Published by Bloomsbury Children's on June 7th, 2016
Genres: young adult, Thrillers
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Six were taken. Eleven years later, five come back--with no idea of where they've been.
Eleven years ago, six kindergarteners went missing without a trace. After all that time, the people left behind moved on, or tried to.
Until today. Today five of those kids return. They're sixteen, and they are . . . fine. Scarlett comes home and finds a mom she barely recognizes, and doesn't really recognize the person she's supposed to be, either. But she thinks she remembers Lucas. Lucas remembers Scarlett, too, except they're entirely unable to recall where they've been or what happened to them. Neither of them remember the sixth victim, Max. He doesn't come back. Everyone wants answers. Most of all Max's sister Avery, who needs to find her brother--dead or alive--and isn't buying this whole memory-loss story.
The Leaving was a huge personal reading risk; I haven’t experienced a lot of luck with contemporary novels as of late. But the more I read over the blurb, the more I was pulled into the mystery. Kindergarten kids disappearing and then showing back up ten years down the road, with amnesia? What really sold me was the cover. When I really looked at the artwork, and the meaning behind it, I went ahead and took a chance on the novel. My curiosity won out over my intuition. Well, I can say that after reading The Leaving, it is true that ignorance is sometimes bliss.
The thing that hobbled the book from the start was the characters. The more I read, the more I was put out by the horrible nastiness of the general cast. These kids were traumatized, and the biggest reaction was “You are lying, and you are all horrible.” They were kidnapped, on the first day of public school, and returned at the age of 16, and the reaction that book puts forward is cattiness and the worst of people. It honestly read, to me, as victim blaming, and even one of the main characters was the worst offender. I can’t feel invested in a story that seems to love to heap the blame onto the victim, children, mind you, and just brush it off as adding to the plot and try to explain it as, “well, everyone felt like a victim.” That’s pathetic and weak.
The only character I ended up really caring about was Scarlett. Watching her try to reconnect with a mother that she can’t even bring herself to call “Mom” was the most fascinating part of the entire plot. The concept behind Scarlett’s story was compelling just on its own. What happened if you disappear for a decade, and come back to find that the people you were suppose to miss just ends up rubbing you the wrong way? What do you do when you’re trying to put yourself back together, bur your mom wants to tell you that the aliens kidnapped you, and drags you attend abduction meetings? How do you process that she and her significant other want to make a buck off of your own ordeal? How do you fight on two fronts in a personal war? And then Scarlett finally confronting her own mother, the very adult that should make her feel safe, was heart wrenching and. The best scene overall in the book was watching her mother stumble through the why on her beliefs, and WHY she let herself fall into the hole of supernatural to explain away her daughter’s disappearance. This was a powerful scene on how people deal with a crisis, and sometimes, it takes people to places that are unconventional. But coping isn’t a one size fits all process.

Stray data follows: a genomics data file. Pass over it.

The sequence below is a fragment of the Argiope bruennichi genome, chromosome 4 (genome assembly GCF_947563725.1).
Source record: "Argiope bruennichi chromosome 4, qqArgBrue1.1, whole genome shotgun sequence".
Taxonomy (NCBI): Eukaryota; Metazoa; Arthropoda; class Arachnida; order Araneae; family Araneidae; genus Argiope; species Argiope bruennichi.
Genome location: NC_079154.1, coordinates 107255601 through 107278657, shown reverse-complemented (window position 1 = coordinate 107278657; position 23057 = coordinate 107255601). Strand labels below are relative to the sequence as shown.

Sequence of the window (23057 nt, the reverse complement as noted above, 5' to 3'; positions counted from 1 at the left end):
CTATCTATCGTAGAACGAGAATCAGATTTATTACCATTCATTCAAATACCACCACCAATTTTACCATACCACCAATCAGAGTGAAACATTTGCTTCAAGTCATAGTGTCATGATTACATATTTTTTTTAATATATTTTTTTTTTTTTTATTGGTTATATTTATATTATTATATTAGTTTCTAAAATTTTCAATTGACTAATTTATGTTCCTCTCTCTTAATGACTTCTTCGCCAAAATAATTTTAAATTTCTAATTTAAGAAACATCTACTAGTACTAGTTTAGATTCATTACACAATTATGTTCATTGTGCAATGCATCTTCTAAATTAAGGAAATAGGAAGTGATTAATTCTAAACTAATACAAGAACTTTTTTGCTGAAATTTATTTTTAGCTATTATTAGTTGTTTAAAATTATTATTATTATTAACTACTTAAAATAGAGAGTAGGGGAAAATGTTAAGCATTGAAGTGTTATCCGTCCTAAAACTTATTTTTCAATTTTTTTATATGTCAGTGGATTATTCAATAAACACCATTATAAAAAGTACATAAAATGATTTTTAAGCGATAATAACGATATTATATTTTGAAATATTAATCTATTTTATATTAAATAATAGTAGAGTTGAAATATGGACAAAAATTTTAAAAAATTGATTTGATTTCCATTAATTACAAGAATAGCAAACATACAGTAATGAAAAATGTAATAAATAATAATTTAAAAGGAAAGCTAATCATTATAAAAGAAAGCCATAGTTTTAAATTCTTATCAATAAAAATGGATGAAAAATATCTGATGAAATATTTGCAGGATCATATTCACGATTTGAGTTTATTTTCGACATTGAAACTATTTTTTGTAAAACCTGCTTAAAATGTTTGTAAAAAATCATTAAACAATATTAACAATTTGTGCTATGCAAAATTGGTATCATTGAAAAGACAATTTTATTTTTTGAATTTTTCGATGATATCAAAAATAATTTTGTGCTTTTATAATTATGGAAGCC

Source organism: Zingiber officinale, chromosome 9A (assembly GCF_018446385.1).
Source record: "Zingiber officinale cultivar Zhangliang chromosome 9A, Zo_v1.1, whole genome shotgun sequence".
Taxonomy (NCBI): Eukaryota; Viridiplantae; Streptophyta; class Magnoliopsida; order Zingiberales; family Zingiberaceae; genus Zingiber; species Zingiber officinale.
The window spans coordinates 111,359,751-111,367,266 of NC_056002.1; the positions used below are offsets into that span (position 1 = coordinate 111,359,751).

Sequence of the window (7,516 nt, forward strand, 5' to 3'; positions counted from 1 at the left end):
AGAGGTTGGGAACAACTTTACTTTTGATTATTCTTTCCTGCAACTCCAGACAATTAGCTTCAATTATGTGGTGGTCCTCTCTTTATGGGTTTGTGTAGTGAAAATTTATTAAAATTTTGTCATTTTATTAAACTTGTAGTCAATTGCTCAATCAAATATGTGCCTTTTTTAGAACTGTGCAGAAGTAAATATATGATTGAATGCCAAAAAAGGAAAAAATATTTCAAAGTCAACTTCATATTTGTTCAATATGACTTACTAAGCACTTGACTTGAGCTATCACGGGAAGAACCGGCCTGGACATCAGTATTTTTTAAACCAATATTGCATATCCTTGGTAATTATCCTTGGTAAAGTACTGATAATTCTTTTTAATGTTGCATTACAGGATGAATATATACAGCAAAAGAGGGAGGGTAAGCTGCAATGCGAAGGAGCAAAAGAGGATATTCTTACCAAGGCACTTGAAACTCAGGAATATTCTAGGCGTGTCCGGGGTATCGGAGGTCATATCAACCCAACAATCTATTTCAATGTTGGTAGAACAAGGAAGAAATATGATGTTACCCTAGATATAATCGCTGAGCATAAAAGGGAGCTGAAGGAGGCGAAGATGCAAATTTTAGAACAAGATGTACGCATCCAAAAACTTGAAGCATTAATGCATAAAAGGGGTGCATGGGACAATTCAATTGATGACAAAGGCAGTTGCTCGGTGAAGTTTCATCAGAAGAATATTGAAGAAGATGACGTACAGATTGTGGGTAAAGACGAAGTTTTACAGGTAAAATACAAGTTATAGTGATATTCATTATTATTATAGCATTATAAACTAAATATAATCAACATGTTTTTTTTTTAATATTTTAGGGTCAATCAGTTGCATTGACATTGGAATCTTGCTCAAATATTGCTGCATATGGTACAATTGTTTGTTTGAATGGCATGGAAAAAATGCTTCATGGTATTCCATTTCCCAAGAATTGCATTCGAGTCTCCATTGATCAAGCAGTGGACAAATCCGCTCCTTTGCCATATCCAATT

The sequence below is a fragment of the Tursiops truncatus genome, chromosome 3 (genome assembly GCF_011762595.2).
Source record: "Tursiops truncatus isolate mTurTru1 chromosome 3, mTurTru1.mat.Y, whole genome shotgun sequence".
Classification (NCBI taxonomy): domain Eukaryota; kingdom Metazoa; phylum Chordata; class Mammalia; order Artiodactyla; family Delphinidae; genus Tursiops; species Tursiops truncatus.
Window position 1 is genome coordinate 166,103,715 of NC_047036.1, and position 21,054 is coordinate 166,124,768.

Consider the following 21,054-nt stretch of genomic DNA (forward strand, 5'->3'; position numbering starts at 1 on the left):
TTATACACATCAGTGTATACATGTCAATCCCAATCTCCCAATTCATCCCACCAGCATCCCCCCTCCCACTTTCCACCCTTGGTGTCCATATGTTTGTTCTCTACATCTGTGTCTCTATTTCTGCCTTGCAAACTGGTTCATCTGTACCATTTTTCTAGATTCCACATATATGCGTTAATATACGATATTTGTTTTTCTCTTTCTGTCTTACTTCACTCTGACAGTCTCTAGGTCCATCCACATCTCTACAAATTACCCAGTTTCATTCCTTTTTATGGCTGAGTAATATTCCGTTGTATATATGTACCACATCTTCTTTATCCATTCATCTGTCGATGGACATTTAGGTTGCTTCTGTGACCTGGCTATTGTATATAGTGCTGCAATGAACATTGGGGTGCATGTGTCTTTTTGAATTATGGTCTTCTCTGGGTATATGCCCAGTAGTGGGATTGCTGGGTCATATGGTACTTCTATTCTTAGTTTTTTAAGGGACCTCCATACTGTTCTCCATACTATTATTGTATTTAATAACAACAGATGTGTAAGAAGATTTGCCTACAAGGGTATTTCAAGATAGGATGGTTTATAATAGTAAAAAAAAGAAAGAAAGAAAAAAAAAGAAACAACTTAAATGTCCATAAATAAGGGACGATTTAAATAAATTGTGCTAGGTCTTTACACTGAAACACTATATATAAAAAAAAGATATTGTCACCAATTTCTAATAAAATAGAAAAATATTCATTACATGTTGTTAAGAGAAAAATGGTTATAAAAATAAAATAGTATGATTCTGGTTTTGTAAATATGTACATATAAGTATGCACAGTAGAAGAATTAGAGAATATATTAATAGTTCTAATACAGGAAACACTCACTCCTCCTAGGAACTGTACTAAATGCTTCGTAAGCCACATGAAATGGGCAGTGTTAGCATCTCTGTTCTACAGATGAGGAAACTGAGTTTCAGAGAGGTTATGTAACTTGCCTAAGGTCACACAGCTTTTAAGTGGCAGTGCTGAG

My interest in the characters stopped there, however. Avery, the main character who is looking for answers on her missing brother, is soon used for romance fodder, a plot pusher, and a love triangle apparatus. On top of all of this, she’s downright crappy. She betrays the trust of some of the teens that went missing by running her mouth, she is extremely self centered, and all she can think about is dating really hot Ryan: “Oh, I wanna date this guy that JUST GOT BACK AND IS TRYING TO SORT OUT HIS LIFE – SCREW THE WHOLE SIDE LINE STORY ABOUT MY MISSING BROTHER.” She was such a horrible cartoonish character of a “too-tough-to-care” teen. It isn’t even about Avery as an unlikable character. Kristen wasn’t the typical nice, friendly, quirky female MC, and I still enjoyed her more than I did Avery, who strung along her other boyfriend, made her best friend feel like crap for the fun of it, and was mentally nasty towards Scarlett because she was with SWOONYRYAN.
The entire mystery was weak as well. I would have rated it higher if the entire thriller portion was well worth reading the book. When the ending hit, it still never really made sense, and I was put out that some of the evidence, such as things uttered when the kids were young, was just waved off and shrugged away when it couldn’t be properly explained outside of “to further the plot.” It just seemed that the mystery and the resolution was not organic and felt forced.
Basically, the story was a half baked mystery for the sake of wish fulfilling romance. The entire plot was just weak, and most of the driving force was melodramatics and angst. The thriller part came second to romance, since this was just a cheap ploy to write about ending up with the hottest guy, with a bit of tokenism lesbianism for the diversity checkmark. The multiple POVs didn’t mesh well, and only on of the side plots really grabbed me emotionally. The Leaving left much to be desired.
Thank you to Netgalley and Bloomsbury for the opportunity to review this title.